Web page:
Brain-derived neurotrophic factor (BDNF) Val66Met and adulthood chronic stress interact to affect depressive symptoms.

Published

Journal Article

BACKGROUND: BDNF Val66Met by chronic stress interaction has been studied using childhood stress as a moderator, but has not been widely studied using chronic stress in adulthood. METHODS: Two independent samples were used: Duke-CG (238 Caucasians) and MESA (5524 Caucasians, African Americans and Hispanics). Chronic stress in Duke-CG was operationalized as having primary caregiving responsibility for a spouse or relative with diagnosed Alzheimer's disease or other major dementia; chronic stress in MESA was defined using chronic burden score constructed from self-reported problems of health (self and someone close), job, finance and relationships. CES-D scale was the measure of depression in both samples. The BDNF Val66Met by adulthood chronic stress interaction predicting CES-D was examined using linear regression, adjusted for covariates. RESULTS: The main effect of BDNF Val66Met genotype on CES-D scores was non-significant (ps > 0.607) but the adulthood chronic stress indicator was significant (ps < 0.001) in both samples. The BDNF Val66Met genotype by adulthood chronic stress interaction was also significant (ps < 0.039) in both samples. The impact of chronic stress in adulthood on CES-D scores was significantly larger in Val/Val genotype individuals than Met carriers. CONCLUSION: We found in two independent samples that depression levels increased significantly more as a function of adulthood chronic stress Val/Val genotype carriers than Met carriers. Individuals with the Val/Val genotype and chronic stress exposure could be targeted for interventions designed to reduce risk of depression if this finding is confirmed in future studies.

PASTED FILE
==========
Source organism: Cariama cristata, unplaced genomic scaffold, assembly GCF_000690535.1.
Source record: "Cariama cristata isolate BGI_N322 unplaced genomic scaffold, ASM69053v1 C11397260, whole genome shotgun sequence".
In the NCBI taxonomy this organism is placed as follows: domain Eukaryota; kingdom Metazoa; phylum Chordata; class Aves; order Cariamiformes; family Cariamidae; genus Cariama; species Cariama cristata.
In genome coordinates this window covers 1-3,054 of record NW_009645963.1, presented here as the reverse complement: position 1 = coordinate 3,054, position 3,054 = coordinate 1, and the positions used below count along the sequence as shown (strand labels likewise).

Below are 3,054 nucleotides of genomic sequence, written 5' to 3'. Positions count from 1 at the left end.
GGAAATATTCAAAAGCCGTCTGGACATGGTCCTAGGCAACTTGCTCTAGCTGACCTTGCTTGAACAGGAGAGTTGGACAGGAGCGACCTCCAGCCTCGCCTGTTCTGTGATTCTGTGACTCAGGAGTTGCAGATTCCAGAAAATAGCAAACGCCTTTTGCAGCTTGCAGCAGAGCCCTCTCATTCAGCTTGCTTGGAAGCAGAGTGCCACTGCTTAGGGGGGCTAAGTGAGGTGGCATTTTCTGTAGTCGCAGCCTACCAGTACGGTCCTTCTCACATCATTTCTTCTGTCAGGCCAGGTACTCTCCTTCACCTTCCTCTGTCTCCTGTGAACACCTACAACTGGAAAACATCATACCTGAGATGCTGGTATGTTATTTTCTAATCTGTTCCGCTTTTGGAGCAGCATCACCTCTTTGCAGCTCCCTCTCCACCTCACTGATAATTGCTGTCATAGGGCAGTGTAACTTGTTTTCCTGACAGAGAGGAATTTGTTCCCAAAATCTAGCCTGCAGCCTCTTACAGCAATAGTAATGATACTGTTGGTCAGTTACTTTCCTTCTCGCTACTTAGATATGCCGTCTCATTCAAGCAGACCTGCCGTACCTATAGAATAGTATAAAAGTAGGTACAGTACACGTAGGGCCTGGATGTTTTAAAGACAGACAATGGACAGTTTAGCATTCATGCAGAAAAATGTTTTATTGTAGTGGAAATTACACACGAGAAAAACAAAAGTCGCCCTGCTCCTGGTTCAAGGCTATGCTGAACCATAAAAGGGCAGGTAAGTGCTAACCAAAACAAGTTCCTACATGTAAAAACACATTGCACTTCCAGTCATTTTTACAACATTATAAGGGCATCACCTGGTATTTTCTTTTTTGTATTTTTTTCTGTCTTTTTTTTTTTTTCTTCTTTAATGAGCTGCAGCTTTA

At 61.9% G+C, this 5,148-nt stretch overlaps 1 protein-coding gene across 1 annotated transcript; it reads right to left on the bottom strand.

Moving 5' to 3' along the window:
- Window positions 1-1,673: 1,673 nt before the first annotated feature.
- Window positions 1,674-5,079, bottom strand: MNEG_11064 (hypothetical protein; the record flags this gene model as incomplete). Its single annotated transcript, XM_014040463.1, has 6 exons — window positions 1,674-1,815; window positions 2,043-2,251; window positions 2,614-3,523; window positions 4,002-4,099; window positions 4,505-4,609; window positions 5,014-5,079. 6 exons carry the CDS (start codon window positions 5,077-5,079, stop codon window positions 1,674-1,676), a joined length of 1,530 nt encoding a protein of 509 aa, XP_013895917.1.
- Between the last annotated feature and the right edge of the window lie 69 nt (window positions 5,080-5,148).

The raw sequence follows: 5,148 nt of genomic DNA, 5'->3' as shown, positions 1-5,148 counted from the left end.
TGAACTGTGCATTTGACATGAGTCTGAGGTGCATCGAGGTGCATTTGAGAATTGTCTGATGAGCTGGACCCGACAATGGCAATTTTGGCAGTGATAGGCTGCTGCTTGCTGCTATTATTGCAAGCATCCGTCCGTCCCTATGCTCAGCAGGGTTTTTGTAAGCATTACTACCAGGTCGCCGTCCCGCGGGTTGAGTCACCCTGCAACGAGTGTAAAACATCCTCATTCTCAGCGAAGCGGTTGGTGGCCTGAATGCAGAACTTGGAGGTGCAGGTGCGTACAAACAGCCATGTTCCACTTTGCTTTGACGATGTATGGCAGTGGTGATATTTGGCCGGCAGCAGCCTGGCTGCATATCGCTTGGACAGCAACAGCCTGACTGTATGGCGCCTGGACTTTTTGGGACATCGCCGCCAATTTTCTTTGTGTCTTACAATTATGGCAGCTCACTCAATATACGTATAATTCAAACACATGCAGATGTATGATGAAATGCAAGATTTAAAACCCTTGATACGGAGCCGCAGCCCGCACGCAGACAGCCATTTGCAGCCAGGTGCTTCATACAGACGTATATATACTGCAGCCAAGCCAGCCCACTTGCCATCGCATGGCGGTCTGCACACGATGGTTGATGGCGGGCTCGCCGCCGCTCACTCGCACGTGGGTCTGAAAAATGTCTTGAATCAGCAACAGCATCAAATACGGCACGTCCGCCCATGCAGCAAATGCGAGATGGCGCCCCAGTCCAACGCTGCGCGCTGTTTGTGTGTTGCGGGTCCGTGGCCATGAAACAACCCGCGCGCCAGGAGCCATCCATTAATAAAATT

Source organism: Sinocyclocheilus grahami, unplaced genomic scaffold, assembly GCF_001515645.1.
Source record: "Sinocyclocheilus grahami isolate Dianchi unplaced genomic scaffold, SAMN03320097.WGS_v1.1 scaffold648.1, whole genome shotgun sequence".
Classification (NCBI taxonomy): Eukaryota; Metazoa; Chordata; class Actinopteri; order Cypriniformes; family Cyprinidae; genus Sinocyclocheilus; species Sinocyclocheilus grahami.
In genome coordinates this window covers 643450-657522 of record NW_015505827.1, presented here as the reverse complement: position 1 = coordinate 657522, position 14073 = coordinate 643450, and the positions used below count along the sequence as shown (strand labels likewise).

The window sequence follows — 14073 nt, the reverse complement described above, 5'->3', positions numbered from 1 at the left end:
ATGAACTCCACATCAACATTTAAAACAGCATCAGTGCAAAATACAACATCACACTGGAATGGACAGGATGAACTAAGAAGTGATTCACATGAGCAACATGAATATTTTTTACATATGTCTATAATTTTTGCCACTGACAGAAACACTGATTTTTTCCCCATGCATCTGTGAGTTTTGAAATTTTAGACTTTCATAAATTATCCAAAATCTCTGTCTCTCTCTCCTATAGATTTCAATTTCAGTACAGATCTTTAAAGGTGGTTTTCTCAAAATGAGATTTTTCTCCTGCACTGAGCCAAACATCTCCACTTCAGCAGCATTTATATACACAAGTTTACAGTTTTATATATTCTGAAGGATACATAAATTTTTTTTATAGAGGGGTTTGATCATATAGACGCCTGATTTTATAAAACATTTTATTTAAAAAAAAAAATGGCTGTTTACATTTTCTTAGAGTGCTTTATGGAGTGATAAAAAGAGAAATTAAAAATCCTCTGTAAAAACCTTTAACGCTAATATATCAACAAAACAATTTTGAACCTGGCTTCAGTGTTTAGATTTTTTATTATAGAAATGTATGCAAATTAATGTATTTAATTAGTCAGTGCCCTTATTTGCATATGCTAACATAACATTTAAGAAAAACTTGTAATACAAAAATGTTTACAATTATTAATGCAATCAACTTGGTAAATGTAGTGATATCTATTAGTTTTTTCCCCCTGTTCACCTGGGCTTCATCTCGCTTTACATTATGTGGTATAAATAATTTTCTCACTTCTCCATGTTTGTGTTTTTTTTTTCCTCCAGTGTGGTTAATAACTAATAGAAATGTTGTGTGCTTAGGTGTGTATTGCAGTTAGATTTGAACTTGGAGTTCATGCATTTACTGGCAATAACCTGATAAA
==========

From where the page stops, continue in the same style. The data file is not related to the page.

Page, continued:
Full Text

Duke Authors

Cited Authors

  • Jiang, R; Brummett, BH; Babyak, MA; Siegler, IC; Williams, RB

Published Date

  • February 2013

Published In

Volume / Issue

  • 47 / 2

Start / End Page

  • 233 - 239

PubMed ID

  • 23140671

Pubmed Central ID

  • 23140671

Electronic International Standard Serial Number (EISSN)

  • 1879-1379

Digital Object Identifier (DOI)

  • 10.1016/j.jpsychires.2012.10.009

Language

  • eng

Conference Location

  • England